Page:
This article is for those of you who continue to crumple up newspaper and save egg boxes. You may even have a special knife for whittling kindling, which you lay on top of the crumpled newspaper before employing your own unique method to painstakingly balance the wood on top of it.
Like some kind of wood shaman, you kneel in front of the stove door, opening it slightly and closing it, blowing and squinting, all in an effort to conjure up a roaring fire from a few embers. In other words: this article is for those of you who light your fires the wrong way.
Topping up the heat
For years we’ve been taught that when we light a fire, we do it from the bottom. It’s only logical after all: the flame comes from the bottom, so clearly it is smart to lay something over it if you want it to burn, right? And indeed, that does work when you are lighting a bonfire. A million years of practical experience has demonstrated this to humanity. However, if you are after maximum heat with minimum pollution, you need to light from the top.
The reason it is better to light from the top is the gases that logs give off when they get hot. If you light in the traditional way – using paper or firelighters at the bottom – these gases disappear up the flue without being burnt. However, if you light from the top, you “capture” them in the bottom so they ignite. These gases produce high temperatures when they burn, which in turn results in better heat. Simply put, the wood burns more efficiently, so you are making better use of its energy.
Not all wood is firewood
Lighting from the top is all well and good, but what you make the fire with is just as important. Generally speaking, if it comes from a tree, you can burn it. The exception is wood that has been impregnated under pressure, or painted – this is classed as hazardous waste and if you put this in your fire, you may as well throw some batteries and light bulbs in for good measure. In other words: don’t burn impregnated or painted wood.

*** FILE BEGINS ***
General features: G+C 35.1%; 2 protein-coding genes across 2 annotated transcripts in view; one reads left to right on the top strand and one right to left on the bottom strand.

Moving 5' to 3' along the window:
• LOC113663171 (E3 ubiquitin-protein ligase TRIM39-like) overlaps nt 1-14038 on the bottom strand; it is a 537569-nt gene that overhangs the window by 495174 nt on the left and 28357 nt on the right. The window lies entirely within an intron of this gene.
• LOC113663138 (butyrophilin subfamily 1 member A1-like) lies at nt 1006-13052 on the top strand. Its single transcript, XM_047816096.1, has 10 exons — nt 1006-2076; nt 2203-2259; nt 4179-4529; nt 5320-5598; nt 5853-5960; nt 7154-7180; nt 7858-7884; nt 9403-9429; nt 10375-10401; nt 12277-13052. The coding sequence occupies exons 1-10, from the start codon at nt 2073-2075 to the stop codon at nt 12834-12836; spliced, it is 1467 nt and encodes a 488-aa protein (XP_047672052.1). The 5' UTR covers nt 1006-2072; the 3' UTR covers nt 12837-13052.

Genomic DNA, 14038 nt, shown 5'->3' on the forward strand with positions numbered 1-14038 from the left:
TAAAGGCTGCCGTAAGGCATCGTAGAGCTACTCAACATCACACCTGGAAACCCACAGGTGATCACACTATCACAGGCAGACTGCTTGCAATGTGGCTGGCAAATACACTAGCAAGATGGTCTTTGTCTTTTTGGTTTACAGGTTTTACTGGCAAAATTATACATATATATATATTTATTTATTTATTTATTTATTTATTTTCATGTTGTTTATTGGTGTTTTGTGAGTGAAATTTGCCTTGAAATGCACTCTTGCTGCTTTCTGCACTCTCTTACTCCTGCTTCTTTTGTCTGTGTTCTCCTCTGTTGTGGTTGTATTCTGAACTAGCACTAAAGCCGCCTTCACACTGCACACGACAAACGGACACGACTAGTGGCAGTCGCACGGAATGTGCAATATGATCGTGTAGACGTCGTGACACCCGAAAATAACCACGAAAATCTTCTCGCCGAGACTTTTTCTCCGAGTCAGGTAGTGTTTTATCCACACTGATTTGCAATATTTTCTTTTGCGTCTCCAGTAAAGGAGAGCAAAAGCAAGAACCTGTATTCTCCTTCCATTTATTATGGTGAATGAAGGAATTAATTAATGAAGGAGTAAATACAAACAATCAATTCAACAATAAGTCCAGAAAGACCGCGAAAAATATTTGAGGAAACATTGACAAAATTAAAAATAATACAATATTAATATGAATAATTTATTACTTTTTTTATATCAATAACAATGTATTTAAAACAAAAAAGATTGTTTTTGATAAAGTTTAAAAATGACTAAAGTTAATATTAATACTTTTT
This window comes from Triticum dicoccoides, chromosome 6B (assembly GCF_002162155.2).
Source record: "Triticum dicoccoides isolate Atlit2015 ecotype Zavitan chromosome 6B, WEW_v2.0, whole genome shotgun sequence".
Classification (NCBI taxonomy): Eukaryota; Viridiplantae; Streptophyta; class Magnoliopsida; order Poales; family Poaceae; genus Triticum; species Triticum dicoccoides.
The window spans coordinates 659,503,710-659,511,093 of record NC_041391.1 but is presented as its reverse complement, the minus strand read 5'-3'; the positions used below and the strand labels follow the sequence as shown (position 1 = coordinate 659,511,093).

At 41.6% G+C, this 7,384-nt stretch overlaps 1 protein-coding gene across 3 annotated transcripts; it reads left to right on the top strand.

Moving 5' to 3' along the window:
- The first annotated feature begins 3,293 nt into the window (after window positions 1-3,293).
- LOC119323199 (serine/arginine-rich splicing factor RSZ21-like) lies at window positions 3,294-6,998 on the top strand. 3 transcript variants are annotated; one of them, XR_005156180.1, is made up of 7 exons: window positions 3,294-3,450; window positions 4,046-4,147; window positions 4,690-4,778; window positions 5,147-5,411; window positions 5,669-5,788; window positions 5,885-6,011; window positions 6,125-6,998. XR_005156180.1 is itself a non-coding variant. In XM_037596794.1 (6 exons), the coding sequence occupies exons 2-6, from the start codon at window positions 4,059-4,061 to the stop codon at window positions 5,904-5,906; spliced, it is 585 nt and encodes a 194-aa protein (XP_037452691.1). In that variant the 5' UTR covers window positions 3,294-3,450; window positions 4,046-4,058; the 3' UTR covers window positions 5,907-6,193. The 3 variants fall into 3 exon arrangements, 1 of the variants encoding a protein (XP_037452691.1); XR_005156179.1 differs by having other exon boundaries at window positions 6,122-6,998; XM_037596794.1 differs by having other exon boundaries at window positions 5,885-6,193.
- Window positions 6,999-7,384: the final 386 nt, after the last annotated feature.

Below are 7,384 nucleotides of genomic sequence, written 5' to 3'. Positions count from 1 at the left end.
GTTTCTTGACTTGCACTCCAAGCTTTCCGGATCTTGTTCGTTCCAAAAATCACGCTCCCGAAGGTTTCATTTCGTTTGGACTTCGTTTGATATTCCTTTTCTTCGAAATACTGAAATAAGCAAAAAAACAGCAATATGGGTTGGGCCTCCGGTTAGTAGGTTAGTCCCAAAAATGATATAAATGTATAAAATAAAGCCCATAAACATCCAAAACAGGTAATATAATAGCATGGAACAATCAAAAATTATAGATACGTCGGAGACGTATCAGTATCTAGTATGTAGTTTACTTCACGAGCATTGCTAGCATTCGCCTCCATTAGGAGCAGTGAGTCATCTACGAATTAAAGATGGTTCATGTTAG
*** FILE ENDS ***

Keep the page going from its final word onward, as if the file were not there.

The wood used in Norwegian houses and cabins is typically birch wood – for good reason. Birch has a relatively high calorific value,* is readily available and behaves in an exemplary fashion with regards to creating the perfect crackle for your fire. In actual fact, more than one third of the logs used in fires here come from birch trees. However, that doesn’t mean that other types of wood are no good for burning: crackling pine or spruce creates a pleasant atmosphere and fragrance, and if you are lucky enough to get hold of some oak, you have a cosy and smouldering friend that will easily give birch a run for its money when it comes to calorific value.
When it comes to the correct type of wood for making fires, the most important advice is that it should be dry. Beyond that, it’s simply a case of “fire away”.
Choosing the right stove
How efficiently you use the energy in the logs is also related to the type of stove you have. In this regard, there is a kind of sliding scale from open fire (minimum efficiency, maximum cosiness) to closed wood-burning stove (maximum efficiency, minimum cosiness). Most people prefer a solution in between, a stove with glass doors and sides for example, which allows you to enjoy the flame play while effectively heating the room.
These days you can only buy clean burn stoves, which utilise energy more efficiently than older stoves and also have much lower rates of particulate pollution and outgassing. They come in all shapes and sizes, with or without convection – which is a method of reusing and distributing heat that is different to that of traditional wood burners.
Regardless of whether you prefer birch to pine, or fire to stove, there are three basic principles:
*Calorific value is an indication of the average amount of energy held in different types of wood. The calculation is based on the weight of wood that has a 20% moisture content, and gives a standard for comparison with other forms of energy because it is expressed in kWh.
This is how you light from the top:
Think about things in reverse. Build the fire up with the largest logs on the bottom and lay the smaller kindling on top. Finish off with firelighters, birch bark (or other bark) and light.
If the wood is nice and dry, it will begin to burn both ways (i.e. upwards and downwards) at the same time. Remember to give the fire enough oxygen to start it off and leave the stove door slightly ajar for a good while until the flame is well underway.
Now you can enjoy a flame that is cleaner, more efficient and actually more attractive than before. Moreover, you can tell those “bottom lighters” you know that of course you light from the top, because then the flame is cleaner, more efficient and more attractive.